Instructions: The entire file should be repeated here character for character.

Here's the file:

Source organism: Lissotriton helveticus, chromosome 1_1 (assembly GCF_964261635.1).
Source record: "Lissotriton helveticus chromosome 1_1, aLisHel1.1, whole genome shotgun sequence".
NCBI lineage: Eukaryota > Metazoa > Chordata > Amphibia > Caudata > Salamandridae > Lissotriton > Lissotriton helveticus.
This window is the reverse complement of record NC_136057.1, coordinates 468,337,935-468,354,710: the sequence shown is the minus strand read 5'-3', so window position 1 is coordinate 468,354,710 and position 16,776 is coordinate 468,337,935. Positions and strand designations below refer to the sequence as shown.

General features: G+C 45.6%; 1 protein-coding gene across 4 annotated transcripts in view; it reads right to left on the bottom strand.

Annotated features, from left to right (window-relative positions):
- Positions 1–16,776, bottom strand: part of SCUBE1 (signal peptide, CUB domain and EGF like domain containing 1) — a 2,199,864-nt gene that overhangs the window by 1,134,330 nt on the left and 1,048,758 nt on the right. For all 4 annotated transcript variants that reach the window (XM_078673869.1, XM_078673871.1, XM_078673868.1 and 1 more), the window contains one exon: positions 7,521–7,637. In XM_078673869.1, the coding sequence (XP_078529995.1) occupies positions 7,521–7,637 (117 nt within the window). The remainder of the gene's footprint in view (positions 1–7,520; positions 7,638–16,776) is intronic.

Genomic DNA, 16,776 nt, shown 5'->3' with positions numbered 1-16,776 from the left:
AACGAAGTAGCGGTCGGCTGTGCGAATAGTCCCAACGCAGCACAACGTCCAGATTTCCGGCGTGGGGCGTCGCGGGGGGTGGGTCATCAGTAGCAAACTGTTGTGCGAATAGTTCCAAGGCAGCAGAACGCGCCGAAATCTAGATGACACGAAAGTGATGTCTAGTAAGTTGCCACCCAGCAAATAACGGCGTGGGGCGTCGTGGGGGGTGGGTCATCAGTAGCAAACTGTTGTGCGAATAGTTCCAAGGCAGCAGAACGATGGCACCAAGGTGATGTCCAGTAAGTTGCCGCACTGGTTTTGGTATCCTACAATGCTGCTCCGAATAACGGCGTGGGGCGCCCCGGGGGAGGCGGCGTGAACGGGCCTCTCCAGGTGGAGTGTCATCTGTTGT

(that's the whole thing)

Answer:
Source organism: Lissotriton helveticus, chromosome 1_1 (assembly GCF_964261635.1).
Source record: "Lissotriton helveticus chromosome 1_1, aLisHel1.1, whole genome shotgun sequence".
NCBI lineage: Eukaryota > Metazoa > Chordata > Amphibia > Caudata > Salamandridae > Lissotriton > Lissotriton helveticus.
This window is the reverse complement of record NC_136057.1, coordinates 468,337,935-468,354,710: the sequence shown is the minus strand read 5'-3', so window position 1 is coordinate 468,354,710 and position 16,776 is coordinate 468,337,935. Positions and strand designations below refer to the sequence as shown.

General features: G+C 45.6%; 1 protein-coding gene across 4 annotated transcripts in view; it reads right to left on the bottom strand.

Annotated features, from left to right (window-relative positions):
- Positions 1–16,776, bottom strand: part of SCUBE1 (signal peptide, CUB domain and EGF like domain containing 1) — a 2,199,864-nt gene that overhangs the window by 1,134,330 nt on the left and 1,048,758 nt on the right. For all 4 annotated transcript variants that reach the window (XM_078673869.1, XM_078673871.1, XM_078673868.1 and 1 more), the window contains one exon: positions 7,521–7,637. In XM_078673869.1, the coding sequence (XP_078529995.1) occupies positions 7,521–7,637 (117 nt within the window). The remainder of the gene's footprint in view (positions 1–7,520; positions 7,638–16,776) is intronic.

Genomic DNA, 16,776 nt, shown 5'->3' with positions numbered 1-16,776 from the left:
AACGAAGTAGCGGTCGGCTGTGCGAATAGTCCCAACGCAGCACAACGTCCAGATTTCCGGCGTGGGGCGTCGCGGGGGGTGGGTCATCAGTAGCAAACTGTTGTGCGAATAGTTCCAAGGCAGCAGAACGCGCCGAAATCTAGATGACACGAAAGTGATGTCTAGTAAGTTGCCACCCAGCAAATAACGGCGTGGGGCGTCGTGGGGGGTGGGTCATCAGTAGCAAACTGTTGTGCGAATAGTTCCAAGGCAGCAGAACGATGGCACCAAGGTGATGTCCAGTAAGTTGCCGCACTGGTTTTGGTATCCTACAATGCTGCTCCGAATAACGGCGTGGGGCGCCCCGGGGGAGGCGGCGTGAACGGGCCTCTCCAGGTGGAGTGTCATCTGTTGT